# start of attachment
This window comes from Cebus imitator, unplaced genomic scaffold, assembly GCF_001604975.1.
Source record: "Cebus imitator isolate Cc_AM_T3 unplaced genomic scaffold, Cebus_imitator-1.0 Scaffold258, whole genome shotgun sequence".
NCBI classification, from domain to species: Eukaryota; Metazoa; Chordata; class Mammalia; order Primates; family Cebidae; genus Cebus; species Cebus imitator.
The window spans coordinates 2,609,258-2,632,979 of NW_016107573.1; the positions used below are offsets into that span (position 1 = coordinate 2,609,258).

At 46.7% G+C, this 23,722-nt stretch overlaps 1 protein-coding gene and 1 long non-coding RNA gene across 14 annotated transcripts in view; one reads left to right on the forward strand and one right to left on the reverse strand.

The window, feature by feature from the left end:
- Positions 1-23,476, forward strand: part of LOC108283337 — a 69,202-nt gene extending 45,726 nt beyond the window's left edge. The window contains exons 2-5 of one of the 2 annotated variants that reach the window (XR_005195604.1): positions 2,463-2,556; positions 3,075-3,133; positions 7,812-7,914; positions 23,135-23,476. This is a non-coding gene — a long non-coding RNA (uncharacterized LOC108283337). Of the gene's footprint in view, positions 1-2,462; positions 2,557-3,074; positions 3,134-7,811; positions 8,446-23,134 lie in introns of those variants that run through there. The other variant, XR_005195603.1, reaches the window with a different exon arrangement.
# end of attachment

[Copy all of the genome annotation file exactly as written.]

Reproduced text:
This window comes from Cebus imitator, unplaced genomic scaffold, assembly GCF_001604975.1.
Source record: "Cebus imitator isolate Cc_AM_T3 unplaced genomic scaffold, Cebus_imitator-1.0 Scaffold258, whole genome shotgun sequence".
NCBI classification, from domain to species: Eukaryota; Metazoa; Chordata; class Mammalia; order Primates; family Cebidae; genus Cebus; species Cebus imitator.
The window spans coordinates 2,609,258-2,632,979 of NW_016107573.1; the positions used below are offsets into that span (position 1 = coordinate 2,609,258).

At 46.7% G+C, this 23,722-nt stretch overlaps 1 protein-coding gene and 1 long non-coding RNA gene across 14 annotated transcripts in view; one reads left to right on the forward strand and one right to left on the reverse strand.

The window, feature by feature from the left end:
- Positions 1-23,476, forward strand: part of LOC108283337 — a 69,202-nt gene extending 45,726 nt beyond the window's left edge. The window contains exons 2-5 of one of the 2 annotated variants that reach the window (XR_005195604.1): positions 2,463-2,556; positions 3,075-3,133; positions 7,812-7,914; positions 23,135-23,476. This is a non-coding gene — a long non-coding RNA (uncharacterized LOC108283337). Of the gene's footprint in view, positions 1-2,462; positions 2,557-3,074; positions 3,134-7,811; positions 8,446-23,134 lie in introns of those variants that run through there. The other variant, XR_005195603.1, reaches the window with a different exon arrangement.